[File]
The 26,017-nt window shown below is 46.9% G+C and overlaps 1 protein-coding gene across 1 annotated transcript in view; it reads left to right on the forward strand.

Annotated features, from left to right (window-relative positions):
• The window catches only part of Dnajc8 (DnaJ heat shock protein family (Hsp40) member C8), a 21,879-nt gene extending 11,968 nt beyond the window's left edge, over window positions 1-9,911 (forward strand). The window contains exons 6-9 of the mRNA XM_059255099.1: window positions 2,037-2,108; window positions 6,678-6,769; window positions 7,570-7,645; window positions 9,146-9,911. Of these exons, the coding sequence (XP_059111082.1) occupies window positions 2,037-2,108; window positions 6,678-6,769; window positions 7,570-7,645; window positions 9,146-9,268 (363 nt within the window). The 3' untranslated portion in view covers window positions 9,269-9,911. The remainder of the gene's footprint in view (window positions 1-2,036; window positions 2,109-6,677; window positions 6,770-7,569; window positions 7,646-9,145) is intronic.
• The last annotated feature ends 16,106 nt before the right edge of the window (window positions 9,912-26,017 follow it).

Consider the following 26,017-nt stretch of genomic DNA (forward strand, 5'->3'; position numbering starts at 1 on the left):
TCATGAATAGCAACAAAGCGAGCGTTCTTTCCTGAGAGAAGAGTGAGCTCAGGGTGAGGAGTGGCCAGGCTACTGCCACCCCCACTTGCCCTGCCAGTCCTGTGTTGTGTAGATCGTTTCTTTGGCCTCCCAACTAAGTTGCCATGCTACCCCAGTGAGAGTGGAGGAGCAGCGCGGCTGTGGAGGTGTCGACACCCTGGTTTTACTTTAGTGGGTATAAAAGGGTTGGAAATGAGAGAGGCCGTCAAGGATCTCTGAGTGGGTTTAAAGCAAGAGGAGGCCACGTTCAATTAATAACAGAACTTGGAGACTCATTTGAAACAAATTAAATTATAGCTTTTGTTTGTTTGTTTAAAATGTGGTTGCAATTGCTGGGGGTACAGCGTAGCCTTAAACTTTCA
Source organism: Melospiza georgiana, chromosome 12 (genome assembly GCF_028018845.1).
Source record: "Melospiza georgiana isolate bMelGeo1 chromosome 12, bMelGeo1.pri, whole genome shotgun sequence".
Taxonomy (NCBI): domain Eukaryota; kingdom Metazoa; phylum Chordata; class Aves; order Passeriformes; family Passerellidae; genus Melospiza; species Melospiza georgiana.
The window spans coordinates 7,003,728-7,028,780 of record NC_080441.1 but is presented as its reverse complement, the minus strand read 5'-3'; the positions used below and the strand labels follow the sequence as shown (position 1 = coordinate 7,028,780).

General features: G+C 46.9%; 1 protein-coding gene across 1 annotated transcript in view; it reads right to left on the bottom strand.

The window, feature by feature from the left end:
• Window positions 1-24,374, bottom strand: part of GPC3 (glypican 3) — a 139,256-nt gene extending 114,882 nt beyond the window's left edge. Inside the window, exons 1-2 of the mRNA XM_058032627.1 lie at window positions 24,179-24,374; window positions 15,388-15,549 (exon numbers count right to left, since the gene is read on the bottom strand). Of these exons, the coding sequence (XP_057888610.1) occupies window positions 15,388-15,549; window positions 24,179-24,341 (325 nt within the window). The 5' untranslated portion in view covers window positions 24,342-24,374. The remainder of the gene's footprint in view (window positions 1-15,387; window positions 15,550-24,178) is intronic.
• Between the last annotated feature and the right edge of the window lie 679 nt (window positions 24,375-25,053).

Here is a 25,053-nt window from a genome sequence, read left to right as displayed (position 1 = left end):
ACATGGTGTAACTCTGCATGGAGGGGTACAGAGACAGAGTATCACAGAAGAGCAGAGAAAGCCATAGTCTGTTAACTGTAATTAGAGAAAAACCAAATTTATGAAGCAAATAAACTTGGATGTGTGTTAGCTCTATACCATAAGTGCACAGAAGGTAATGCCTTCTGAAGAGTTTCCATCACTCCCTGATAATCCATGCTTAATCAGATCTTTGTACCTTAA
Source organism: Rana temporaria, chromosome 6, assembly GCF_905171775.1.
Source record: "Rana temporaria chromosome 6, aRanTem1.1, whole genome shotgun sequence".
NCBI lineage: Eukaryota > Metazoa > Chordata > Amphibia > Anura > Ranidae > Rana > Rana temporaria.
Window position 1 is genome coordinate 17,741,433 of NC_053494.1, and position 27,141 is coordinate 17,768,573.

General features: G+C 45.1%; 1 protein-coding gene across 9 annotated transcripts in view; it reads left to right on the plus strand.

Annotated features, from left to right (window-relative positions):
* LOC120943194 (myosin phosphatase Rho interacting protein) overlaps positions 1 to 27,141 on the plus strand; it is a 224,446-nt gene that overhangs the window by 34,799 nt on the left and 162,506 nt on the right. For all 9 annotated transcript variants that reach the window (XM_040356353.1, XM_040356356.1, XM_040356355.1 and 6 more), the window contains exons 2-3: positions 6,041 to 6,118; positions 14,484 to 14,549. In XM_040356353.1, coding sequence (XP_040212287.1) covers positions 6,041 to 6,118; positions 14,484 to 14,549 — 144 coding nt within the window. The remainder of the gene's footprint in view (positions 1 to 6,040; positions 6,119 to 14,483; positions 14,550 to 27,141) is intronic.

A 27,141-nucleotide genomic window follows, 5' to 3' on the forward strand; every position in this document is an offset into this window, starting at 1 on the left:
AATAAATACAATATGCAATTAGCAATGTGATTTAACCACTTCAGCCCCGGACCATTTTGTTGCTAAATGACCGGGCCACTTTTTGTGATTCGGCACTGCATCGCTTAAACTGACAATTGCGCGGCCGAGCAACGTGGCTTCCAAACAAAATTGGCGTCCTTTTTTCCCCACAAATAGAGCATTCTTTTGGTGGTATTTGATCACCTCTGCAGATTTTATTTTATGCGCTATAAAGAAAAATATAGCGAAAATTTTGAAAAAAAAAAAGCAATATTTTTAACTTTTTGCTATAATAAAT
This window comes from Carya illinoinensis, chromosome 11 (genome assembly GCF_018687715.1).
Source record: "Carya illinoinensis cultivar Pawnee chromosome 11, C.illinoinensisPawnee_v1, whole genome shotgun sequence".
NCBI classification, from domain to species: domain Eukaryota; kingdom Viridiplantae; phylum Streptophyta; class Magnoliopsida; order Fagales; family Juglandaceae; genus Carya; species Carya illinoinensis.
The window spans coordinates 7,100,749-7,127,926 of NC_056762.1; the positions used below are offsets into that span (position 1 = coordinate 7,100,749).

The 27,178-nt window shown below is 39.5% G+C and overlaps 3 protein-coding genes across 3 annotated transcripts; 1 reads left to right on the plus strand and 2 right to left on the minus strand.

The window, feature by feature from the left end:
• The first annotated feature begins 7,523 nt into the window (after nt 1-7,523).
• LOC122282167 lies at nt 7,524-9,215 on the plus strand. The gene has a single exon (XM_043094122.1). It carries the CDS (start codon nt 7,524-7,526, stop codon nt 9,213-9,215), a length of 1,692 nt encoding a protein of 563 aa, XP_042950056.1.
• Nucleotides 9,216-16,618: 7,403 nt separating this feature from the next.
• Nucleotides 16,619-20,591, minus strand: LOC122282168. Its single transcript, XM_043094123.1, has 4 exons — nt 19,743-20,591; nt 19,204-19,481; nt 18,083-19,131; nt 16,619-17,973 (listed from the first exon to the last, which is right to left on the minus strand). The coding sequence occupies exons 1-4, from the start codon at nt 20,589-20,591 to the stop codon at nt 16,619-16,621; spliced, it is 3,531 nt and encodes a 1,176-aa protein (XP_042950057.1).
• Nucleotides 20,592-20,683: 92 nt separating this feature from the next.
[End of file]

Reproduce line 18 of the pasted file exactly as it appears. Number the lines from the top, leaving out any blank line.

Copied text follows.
Source record: "Rana temporaria chromosome 6, aRanTem1.1, whole genome shotgun sequence".